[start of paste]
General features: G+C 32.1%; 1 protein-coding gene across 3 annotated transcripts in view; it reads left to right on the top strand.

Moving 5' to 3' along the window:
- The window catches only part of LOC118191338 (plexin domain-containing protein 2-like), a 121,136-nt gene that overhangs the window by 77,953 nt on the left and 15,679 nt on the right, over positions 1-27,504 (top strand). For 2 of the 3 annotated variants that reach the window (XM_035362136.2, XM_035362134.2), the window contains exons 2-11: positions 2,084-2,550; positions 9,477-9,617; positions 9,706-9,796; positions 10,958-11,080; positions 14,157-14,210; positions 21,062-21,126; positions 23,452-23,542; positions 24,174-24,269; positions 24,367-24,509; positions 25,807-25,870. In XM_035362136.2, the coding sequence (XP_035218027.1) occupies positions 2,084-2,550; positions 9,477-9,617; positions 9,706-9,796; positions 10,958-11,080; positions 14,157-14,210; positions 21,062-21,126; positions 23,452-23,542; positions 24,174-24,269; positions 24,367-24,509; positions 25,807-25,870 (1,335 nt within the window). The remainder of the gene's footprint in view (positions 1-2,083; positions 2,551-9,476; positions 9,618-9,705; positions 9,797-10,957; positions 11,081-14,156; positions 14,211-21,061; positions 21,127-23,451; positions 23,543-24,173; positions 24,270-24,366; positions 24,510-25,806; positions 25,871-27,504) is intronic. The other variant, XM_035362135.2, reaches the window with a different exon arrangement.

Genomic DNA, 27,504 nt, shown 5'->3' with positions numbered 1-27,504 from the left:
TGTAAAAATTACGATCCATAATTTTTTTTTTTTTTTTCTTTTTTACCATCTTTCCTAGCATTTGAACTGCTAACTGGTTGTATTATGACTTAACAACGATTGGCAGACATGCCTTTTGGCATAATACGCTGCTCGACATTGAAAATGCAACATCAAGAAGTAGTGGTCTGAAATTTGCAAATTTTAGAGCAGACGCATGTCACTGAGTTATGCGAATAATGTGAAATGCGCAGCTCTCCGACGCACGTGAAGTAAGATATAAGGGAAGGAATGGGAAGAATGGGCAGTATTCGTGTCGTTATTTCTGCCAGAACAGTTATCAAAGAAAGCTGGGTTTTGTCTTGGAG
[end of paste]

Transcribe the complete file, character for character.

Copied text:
General features: G+C 32.1%; 1 protein-coding gene across 3 annotated transcripts in view; it reads left to right on the top strand.

Moving 5' to 3' along the window:
- The window catches only part of LOC118191338 (plexin domain-containing protein 2-like), a 121,136-nt gene that overhangs the window by 77,953 nt on the left and 15,679 nt on the right, over positions 1-27,504 (top strand). For 2 of the 3 annotated variants that reach the window (XM_035362136.2, XM_035362134.2), the window contains exons 2-11: positions 2,084-2,550; positions 9,477-9,617; positions 9,706-9,796; positions 10,958-11,080; positions 14,157-14,210; positions 21,062-21,126; positions 23,452-23,542; positions 24,174-24,269; positions 24,367-24,509; positions 25,807-25,870. In XM_035362136.2, the coding sequence (XP_035218027.1) occupies positions 2,084-2,550; positions 9,477-9,617; positions 9,706-9,796; positions 10,958-11,080; positions 14,157-14,210; positions 21,062-21,126; positions 23,452-23,542; positions 24,174-24,269; positions 24,367-24,509; positions 25,807-25,870 (1,335 nt within the window). The remainder of the gene's footprint in view (positions 1-2,083; positions 2,551-9,476; positions 9,618-9,705; positions 9,797-10,957; positions 11,081-14,156; positions 14,211-21,061; positions 21,127-23,451; positions 23,543-24,173; positions 24,270-24,366; positions 24,510-25,806; positions 25,871-27,504) is intronic. The other variant, XM_035362135.2, reaches the window with a different exon arrangement.

Genomic DNA, 27,504 nt, shown 5'->3' with positions numbered 1-27,504 from the left:
TGTAAAAATTACGATCCATAATTTTTTTTTTTTTTTTCTTTTTTACCATCTTTCCTAGCATTTGAACTGCTAACTGGTTGTATTATGACTTAACAACGATTGGCAGACATGCCTTTTGGCATAATACGCTGCTCGACATTGAAAATGCAACATCAAGAAGTAGTGGTCTGAAATTTGCAAATTTTAGAGCAGACGCATGTCACTGAGTTATGCGAATAATGTGAAATGCGCAGCTCTCCGACGCACGTGAAGTAAGATATAAGGGAAGGAATGGGAAGAATGGGCAGTATTCGTGTCGTTATTTCTGCCAGAACAGTTATCAAAGAAAGCTGGGTTTTGTCTTGGAG